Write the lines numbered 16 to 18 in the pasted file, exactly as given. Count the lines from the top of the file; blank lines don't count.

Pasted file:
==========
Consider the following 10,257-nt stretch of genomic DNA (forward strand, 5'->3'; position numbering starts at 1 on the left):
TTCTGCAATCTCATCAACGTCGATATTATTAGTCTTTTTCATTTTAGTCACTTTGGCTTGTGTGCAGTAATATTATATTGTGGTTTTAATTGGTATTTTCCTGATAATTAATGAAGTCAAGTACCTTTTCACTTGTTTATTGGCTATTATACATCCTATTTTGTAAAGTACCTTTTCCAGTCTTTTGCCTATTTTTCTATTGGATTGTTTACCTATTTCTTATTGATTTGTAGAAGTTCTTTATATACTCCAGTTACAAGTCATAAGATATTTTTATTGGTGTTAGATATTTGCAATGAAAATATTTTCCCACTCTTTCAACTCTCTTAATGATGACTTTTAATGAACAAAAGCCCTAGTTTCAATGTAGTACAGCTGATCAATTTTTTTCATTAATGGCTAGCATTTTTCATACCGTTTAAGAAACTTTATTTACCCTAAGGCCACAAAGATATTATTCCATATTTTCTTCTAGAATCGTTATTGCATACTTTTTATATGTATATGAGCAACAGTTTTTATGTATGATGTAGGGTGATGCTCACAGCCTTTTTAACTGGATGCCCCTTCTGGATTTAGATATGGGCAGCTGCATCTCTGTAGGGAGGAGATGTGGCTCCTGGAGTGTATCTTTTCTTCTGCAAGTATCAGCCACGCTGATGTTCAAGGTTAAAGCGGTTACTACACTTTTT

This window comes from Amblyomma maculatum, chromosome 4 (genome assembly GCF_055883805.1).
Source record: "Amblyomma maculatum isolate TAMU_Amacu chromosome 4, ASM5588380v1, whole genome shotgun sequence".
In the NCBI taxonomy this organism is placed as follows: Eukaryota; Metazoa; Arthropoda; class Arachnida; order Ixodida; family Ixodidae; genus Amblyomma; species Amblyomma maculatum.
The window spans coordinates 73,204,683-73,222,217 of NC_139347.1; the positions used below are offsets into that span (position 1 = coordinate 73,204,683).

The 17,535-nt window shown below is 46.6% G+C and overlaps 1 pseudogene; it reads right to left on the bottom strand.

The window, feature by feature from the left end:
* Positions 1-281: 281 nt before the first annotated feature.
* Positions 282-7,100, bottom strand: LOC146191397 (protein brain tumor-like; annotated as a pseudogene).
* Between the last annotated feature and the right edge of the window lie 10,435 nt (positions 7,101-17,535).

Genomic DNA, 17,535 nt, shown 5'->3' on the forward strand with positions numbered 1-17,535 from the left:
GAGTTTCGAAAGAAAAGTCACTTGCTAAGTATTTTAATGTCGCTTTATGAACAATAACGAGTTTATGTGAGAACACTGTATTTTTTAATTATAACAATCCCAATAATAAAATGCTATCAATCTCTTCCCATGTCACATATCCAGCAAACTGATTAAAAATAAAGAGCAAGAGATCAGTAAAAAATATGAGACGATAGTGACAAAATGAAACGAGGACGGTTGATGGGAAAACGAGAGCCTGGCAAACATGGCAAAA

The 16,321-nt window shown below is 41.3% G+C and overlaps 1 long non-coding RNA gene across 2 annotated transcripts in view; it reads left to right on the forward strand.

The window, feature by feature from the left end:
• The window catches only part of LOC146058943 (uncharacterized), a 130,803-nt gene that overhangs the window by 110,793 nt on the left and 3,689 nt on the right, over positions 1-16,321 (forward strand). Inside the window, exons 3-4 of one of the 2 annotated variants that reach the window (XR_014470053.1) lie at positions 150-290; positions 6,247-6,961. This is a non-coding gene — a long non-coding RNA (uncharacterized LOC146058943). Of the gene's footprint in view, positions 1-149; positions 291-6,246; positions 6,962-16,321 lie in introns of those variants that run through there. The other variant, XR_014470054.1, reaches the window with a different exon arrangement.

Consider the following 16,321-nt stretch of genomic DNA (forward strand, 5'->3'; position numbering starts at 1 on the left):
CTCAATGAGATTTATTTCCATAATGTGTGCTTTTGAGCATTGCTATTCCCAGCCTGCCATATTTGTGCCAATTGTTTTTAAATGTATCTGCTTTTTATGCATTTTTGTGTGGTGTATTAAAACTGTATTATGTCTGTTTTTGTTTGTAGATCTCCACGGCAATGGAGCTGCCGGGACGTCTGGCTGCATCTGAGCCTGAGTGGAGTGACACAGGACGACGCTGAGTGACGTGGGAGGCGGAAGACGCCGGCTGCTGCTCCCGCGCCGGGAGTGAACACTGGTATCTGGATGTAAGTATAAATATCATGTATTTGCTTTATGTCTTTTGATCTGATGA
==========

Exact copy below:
• The window catches only part of LOC146058943 (uncharacterized), a 130,803-nt gene that overhangs the window by 110,793 nt on the left and 3,689 nt on the right, over positions 1-16,321 (forward strand). Inside the window, exons 3-4 of one of the 2 annotated variants that reach the window (XR_014470053.1) lie at positions 150-290; positions 6,247-6,961. This is a non-coding gene — a long non-coding RNA (uncharacterized LOC146058943). Of the gene's footprint in view, positions 1-149; positions 291-6,246; positions 6,962-16,321 lie in introns of those variants that run through there. The other variant, XR_014470054.1, reaches the window with a different exon arrangement.

Consider the following 16,321-nt stretch of genomic DNA (forward strand, 5'->3'; position numbering starts at 1 on the left):
CTCAATGAGATTTATTTCCATAATGTGTGCTTTTGAGCATTGCTATTCCCAGCCTGCCATATTTGTGCCAATTGTTTTTAAATGTATCTGCTTTTTATGCATTTTTGTGTGGTGTATTAAAACTGTATTATGTCTGTTTTTGTTTGTAGATCTCCACGGCAATGGAGCTGCCGGGACGTCTGGCTGCATCTGAGCCTGAGTGGAGTGACACAGGACGACGCTGAGTGACGTGGGAGGCGGAAGACGCCGGCTGCTGCTCCCGCGCCGGGAGTGAACACTGGTATCTGGATGTAAGTATAAATATCATGTATTTGCTTTATGTCTTTTGATCTGATGA